Can we purge old ideas with a little hot air?

With a rapidly growing number of dentists adopting the use of air-abrasion technology, practitioners are beginning to establish a new standard of restorative care through minimally-invasive dentistry or "MID."

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Air-abrasion technology promises to redefine clinical preparations.

Stewart Rosenberg, DDS

With a rapidly growing number of dentists adopting the use of air-abrasion technology, practitioners are beginning to establish a new standard of restorative care through minimally-invasive dentistry or "MID."

The tremendous improvement in modern-adhesive restorative materials, combined with new techniques and philosophies of preparation made possible by air abrasion, are enabling clinicians to restore teeth to-as near as possible-original form and function.

With high efficiency, clinicians are removing only the pathology and the bare minimum of healthy, surrounding tooth structure. Indeed, they are achieving a level of conservative care for the benefit of patients never dreamed of in the past.

To understand what we have developed as the new standard, we must purge old habits and ideas ingrained in all of us, as a result of our dental-school training, whether you graduated in 1966 as I did or are still in school today. We all were taught to do G. V. Black preparations to restore carious lesions. Well, G. V. Black died in 1915. What else are we doing clinically today that was valid this century, other than G. V. Black preparations, that still is considered state-of-the-art today? Not very much!

So, why are we still doing G. V. Black preparations? Why did Dr. Black do this type of preparation? He developed his preparation for two reasons. First, he recognized that amalgam, the restorative material of choice, had to be thick enough and wide enough in bulk to hold up long-term under occlusal forces. So, no matter how small or shallow the area of decay, we must remove enough additional tooth structure to provide undercuts to hold the restoration in place and make the cavity big enough to give us the bulk of materials we need.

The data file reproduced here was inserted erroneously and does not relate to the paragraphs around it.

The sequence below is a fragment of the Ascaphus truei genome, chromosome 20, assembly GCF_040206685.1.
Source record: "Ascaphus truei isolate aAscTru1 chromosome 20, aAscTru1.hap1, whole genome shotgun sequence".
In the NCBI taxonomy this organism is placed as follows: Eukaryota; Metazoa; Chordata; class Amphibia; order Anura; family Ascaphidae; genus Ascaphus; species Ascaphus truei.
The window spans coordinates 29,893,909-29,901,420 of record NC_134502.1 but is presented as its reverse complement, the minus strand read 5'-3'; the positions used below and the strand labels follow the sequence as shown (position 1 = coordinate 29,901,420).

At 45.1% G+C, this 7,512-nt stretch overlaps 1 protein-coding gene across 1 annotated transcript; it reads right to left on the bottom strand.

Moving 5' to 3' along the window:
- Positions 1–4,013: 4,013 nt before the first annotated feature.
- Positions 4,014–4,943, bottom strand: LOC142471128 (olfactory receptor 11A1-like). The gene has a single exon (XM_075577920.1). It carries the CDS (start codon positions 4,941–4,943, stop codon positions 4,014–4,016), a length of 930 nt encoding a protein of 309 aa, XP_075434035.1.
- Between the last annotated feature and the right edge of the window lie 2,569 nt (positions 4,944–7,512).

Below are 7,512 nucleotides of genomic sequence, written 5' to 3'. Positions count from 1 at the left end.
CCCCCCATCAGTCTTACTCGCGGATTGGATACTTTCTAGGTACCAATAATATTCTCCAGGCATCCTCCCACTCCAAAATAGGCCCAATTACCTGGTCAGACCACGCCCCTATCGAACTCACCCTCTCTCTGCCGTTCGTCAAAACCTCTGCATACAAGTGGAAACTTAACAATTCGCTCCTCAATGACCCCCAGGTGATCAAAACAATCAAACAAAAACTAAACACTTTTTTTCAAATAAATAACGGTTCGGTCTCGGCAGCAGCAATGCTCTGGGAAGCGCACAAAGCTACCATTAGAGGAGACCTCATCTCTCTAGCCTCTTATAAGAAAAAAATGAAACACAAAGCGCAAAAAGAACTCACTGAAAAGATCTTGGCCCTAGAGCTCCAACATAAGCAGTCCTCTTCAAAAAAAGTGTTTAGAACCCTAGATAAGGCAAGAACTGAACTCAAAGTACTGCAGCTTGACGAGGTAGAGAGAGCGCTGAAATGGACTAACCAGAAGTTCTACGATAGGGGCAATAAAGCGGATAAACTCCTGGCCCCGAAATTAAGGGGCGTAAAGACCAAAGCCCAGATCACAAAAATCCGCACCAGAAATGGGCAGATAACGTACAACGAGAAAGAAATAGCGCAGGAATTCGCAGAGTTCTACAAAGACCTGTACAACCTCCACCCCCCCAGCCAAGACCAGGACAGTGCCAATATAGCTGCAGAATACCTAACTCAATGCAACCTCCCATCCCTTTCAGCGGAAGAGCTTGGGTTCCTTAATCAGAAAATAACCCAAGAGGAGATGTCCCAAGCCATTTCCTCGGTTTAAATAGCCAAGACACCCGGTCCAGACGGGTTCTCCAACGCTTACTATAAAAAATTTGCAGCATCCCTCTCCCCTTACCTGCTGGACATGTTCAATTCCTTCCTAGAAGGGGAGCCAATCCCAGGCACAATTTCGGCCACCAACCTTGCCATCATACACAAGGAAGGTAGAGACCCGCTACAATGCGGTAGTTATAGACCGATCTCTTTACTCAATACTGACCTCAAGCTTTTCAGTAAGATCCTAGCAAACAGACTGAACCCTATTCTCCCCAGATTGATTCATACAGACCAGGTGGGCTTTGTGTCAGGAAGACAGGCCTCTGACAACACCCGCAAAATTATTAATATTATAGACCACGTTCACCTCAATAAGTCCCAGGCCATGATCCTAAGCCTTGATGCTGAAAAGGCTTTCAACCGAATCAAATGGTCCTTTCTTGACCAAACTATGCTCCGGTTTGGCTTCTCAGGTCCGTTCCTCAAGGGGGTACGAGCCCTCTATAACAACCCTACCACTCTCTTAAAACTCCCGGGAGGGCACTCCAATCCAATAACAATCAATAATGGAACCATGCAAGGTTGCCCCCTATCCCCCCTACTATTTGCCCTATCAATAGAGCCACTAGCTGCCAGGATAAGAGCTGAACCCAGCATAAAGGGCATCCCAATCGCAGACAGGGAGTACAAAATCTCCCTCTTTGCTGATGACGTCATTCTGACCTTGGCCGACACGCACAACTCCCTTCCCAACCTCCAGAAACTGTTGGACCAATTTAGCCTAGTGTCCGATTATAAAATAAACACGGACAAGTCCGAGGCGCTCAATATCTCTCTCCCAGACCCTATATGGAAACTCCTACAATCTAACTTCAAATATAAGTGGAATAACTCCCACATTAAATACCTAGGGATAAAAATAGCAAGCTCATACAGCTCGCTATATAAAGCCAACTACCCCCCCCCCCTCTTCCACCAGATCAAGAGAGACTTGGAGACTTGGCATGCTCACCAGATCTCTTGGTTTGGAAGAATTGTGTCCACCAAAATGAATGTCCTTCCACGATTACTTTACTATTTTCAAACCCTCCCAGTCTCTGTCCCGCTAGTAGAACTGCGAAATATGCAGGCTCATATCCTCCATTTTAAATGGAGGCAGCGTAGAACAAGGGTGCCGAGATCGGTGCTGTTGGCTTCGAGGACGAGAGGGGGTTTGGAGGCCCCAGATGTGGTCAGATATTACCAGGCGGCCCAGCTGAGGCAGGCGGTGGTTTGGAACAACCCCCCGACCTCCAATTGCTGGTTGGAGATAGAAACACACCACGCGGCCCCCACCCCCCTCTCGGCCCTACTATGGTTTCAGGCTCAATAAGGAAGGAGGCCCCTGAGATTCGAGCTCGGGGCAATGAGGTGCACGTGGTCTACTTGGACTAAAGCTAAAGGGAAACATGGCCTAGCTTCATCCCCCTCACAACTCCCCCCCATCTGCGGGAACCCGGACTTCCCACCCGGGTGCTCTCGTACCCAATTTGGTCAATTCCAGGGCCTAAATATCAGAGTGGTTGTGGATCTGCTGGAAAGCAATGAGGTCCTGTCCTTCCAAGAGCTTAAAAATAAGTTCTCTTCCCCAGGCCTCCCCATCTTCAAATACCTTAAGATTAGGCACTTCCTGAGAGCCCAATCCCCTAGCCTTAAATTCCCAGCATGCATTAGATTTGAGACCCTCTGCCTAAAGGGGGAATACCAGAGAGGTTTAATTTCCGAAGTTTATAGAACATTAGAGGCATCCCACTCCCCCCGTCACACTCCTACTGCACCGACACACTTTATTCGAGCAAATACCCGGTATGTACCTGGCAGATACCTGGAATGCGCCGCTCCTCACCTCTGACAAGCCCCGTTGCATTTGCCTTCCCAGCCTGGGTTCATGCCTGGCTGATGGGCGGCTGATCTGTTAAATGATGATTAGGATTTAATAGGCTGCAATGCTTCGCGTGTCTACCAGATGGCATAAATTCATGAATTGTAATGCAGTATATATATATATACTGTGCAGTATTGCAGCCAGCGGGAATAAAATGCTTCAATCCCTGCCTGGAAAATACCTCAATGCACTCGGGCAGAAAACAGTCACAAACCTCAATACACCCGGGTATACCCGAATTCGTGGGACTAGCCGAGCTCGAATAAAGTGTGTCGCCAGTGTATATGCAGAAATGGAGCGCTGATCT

Secondly, there were no X-rays available to Black, so he needed to remove significant tooth structure just to make sure he removed all decay, hence "extension for prevention."

We don`t have to do that anymore, thanks to improved diagnostic abilities and adhesive-resin restorative materials that require us to remove only the pathology and nothing more. So, why overprepare teeth needlessly and weaken them?

There is another important factor in our destruction of sound tooth structure . . . the high-speed handpiece.

Unfortunately, every time we sink a bur into a tooth, we cause microfracture of enamel, due to the vibration of the drill. What do you think would happen if you attempted to drill a hole in your window with a drill? Obviously, you would crack or shatter the window. Air abrasion causes no vibration or pressure and, as a result, no fracturing or weakening of the tooth.

So, we overprepare the tooth, thus weakening it. We further insult it by plugging amalgam into the preparation because, over time, expansion of the material due to thermal changes in the mouth causes cracking or fracturing of cups, marginal ridges, etc.

Consequently, current thinking among those of us who embrace this new standard is, that whenever possible, use air abrasion rather than the high-speed drill and remove only the smallest, necessary amount of tooth structure. It is this philosophy that led to the development of the "Class III-Class II" preparation.

Although I have been teaching it throughout the world in my seminars and getting the credit for it, it was developed by Dr. Kim Kutsch of Albany, Ore., a practicing general dentist and president and founder of Kreativ, Inc., the manufacturer of the Kreativ Air Abrasive machine that I use in my practice.

The concept is to treat the occlusal decay, if present, as a separate lesion from the interproximal caries, detected by radiographic examination, to preserve as much healthy tooth structure as possible.

A pioneer and innovator in the fields of laser dentistry, air abrasion and other high-tech dental instruments, Dr. Stewart Rosenberg helped formulate the protocol for CO2 laser use in dentistry. He is a founder and past president of the Academy of Laser Dentistry, a Master of Laser Dentistry, a fellow of ICCMO, AGD, ASLMS and AALD. He is an active member of the American Academy of Cosmetic Dentistry, the American Equilibration Society and many other organizations. In addition to maintaining a busy practice in cosmetic and laser dentistry in Laurel, Md., he is an attending doctor at Johns Hopkins Hospital, where he treats drug-induced hyperplasias and mucositis in cancer patients. He lectures regularly throughout the world on the integration and marketing of high-tech dentistry into the dental practice and is an editorial advisor and frequent contributor to many dental publications. He was appointed chairman of the Advisory Council for High-Tech Dentistry for the Samuel D. Harris National Museum of Dentistry. Dr. Rosenberg may be reached at 9101 Cherry Lane, Suite 202, Laurel, Md. 20708; by phone at (301) 776-3300 or fax at (301) 725-1372.

The Power of Air

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Air abrasion is used in occlusal preparations. A Kreativ Mach 5 with a .014-inch diameter and 45-degree angle tip is used with 40 pounds of air pressure and a power flow of 3. The completed preparations (right) reveals that, although decay was removed in the mesial fossa and in the central groove and distal fossa of the second bicuspid, the solid bulk of healthy enamel was left intact to maintain tooth integrity. Each preparation took approximately 10 seconds, and no local anesthetic was necessary.

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